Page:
Explainer

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People with myalgic encephalomyelitis/chronic fatigue syndrome may have an “exhausted” immune system

A long-awaited study of people with ME/CFS revealed differences in their immune and nervous system. The findings may offer clues about long COVID.

News

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Gut bacteria linked to colorectal cancer in young people

Certain gut bacteria reside in colorectal tumors, but the species differ depending on a patient's age, offering hope that our gut tenants could serve as early warning signs of cancer in young people.

News

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Yeast made to harvest light hint at evolution’s past

Scientists transferred light-harvesting proteins into yeast for the first time, shining a light on the past lives of eukaryotic cells.

News

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Humans rely on gut bacteria for an enzyme that prevents jaundice

An absence of bilirubin-producing gut microbes may predispose individuals to some diseases, including inflammatory bowel disease.

News

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How do fevers kill germs?

You may have heard that fevers help fight infections. But how, exactly, do they do it?

Explainer

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Taking candid shots of radical proteins

Scientists capture how radical electrons influence protein structure before they have time to react.

Research Highlight

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Zero gravity, zero gain: the genetics behind muscle loss in space

Simulated microgravity in mice reveals a constellation of genes that may influence muscle weakening during spaceflight.

News

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How does Tylenol work?

Exactly how Tylenol — also called acetaminophen or paracetamol — relieves pain continues to evade scientists, but it's clear the drug interacts with one key set of enzymes.

Explainer

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Genotoxic effects of base and prime editing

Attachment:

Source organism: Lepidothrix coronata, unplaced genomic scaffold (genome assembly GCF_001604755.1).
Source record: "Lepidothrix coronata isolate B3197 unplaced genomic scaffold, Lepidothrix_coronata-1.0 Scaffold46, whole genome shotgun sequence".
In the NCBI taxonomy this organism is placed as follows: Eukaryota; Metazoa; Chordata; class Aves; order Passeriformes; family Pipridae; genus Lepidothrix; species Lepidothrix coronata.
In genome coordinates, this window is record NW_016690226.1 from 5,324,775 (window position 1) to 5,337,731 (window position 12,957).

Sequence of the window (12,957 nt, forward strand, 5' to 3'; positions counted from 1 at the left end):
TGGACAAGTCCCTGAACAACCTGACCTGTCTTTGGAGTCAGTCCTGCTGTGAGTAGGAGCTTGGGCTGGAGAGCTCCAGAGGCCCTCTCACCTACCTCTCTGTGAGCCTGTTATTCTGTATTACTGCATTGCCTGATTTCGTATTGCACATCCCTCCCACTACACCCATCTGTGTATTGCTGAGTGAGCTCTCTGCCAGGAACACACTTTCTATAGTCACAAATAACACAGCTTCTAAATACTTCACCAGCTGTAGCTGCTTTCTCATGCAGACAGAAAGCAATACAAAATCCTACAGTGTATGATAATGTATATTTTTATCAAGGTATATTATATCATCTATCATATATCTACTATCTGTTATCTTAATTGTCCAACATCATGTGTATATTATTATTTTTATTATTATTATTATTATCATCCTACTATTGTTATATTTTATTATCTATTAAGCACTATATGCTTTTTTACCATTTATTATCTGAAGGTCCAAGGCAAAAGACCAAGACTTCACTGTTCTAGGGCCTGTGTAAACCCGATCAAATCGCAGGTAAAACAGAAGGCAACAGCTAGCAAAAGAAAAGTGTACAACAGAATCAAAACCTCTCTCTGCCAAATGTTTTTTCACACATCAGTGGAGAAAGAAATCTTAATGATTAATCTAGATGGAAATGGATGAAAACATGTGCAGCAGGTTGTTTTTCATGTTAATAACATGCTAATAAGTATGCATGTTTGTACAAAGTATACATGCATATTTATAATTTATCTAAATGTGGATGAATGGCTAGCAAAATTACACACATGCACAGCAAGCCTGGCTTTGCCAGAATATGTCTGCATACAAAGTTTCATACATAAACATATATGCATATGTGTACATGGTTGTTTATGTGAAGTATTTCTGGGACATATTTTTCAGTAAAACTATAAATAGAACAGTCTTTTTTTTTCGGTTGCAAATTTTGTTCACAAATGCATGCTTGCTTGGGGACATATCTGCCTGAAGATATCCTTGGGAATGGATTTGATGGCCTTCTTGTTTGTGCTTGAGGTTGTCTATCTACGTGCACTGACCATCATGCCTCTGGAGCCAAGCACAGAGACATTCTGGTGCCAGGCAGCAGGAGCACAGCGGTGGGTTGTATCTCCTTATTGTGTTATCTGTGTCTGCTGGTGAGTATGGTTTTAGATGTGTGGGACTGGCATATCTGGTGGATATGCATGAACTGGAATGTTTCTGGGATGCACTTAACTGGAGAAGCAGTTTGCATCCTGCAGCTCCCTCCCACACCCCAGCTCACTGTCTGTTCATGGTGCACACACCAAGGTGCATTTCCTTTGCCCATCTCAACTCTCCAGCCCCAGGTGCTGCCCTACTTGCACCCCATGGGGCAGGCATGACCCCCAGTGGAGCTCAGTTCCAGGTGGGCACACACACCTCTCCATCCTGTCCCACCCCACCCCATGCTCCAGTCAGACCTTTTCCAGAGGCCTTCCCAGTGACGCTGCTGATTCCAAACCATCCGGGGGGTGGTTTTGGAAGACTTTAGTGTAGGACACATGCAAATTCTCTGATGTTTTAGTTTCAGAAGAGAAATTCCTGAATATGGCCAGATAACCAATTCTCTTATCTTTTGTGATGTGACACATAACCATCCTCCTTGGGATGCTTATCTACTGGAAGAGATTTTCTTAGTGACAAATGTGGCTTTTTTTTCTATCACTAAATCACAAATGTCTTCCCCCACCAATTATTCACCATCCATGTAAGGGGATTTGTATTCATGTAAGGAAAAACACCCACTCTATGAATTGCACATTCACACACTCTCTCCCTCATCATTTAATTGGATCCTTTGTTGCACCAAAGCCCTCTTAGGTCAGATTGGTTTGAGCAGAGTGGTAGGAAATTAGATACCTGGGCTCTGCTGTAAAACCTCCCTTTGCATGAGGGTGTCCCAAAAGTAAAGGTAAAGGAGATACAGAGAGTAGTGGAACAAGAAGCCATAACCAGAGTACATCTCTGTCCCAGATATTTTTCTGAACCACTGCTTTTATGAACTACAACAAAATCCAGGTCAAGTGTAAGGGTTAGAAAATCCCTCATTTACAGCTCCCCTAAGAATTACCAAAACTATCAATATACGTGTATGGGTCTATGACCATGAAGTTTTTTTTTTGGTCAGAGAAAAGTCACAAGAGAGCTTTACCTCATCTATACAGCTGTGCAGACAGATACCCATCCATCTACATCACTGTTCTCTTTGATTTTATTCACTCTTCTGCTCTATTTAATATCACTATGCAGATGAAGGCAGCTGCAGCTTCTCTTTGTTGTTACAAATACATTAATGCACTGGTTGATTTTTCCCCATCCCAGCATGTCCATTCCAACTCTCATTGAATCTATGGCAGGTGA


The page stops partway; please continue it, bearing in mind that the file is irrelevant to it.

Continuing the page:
A risk-benefit analysis of gene editing tools in stem cells revealed that base and prime editing carry vulnerabilities similar to those of CRISPR-Cas9, but at a reduced rate. 

News

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The COVID-19 pandemic abruptly altered the infant microbiome

Microbial diversity in the infant gut shrank suddenly during the first lockdown, but the lasting health effects are less clear.

News

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Crossing the generational divide: what established scientists and early-career researchers can learn from each other

Astrophysicist and Shaw prizewinner Victoria Kaspi describes how science forums can help researchers of all ages to share ideas and career concerns.

Career Q&A

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Epigenetics linked to the maximum life spans of mammals — including us

Some chemical tags on DNA, called epigenetic factors, that are present at a young age can affect the maximum life spans of mammal species.

News

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A closer look at how cells package DNA

Our cells use an ensemble of histone proteins to fold and package the DNA genome into the nucleus. Scientists imaged cryopreserved cells to closely study these folds.

Research Highlight

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Move over, proteins! Exploring lipids in adaptive immunity

New research revealed hundreds of lipid antigens that may be recognized by adaptive immune T cells.

News

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A new drug fixes a leak caused by bacteria

Researchers discovered how virulent bacterial proteins leech nutrients from plant cells, leading to a potential treatment for diseased crops.

News

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Can rats 'imagine'? Rodents show signs of imagination while playing VR games

Rats immersed in a VR world played games that could be won only by using imaginative route planning, scientists report.

News

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Our cells may boost their health by eating bacteria-killing viruses

Viruses that infect bacteria – called phages – are abundant in our bodies, and they seem to have beneficial effects when our cells engulf them.

News

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Could bacteria-killing viruses ever prevent sexually transmitted infections?

The CDC will soon recommend that some people take a "morning-after" antibiotic to lower their risk of STIs. But someday, it's possible that bacteria-killing viruses could do this without driving antibiotic resistance.

News Analysis

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Regulating insulin with Queen’s greatest hits 

Pop music balanced blood sugar levels in mice, thanks to implanted human cells rigged to release insulin using a sound-sensitive bacterial protein.

News

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The extra X: How the sex chromosome affects autoimmunity risk

What underlies the uneven burden of autoimmunity between the sexes has remained a mystery. Now, scientists found clues by turning to a key player on the X chromosome.

News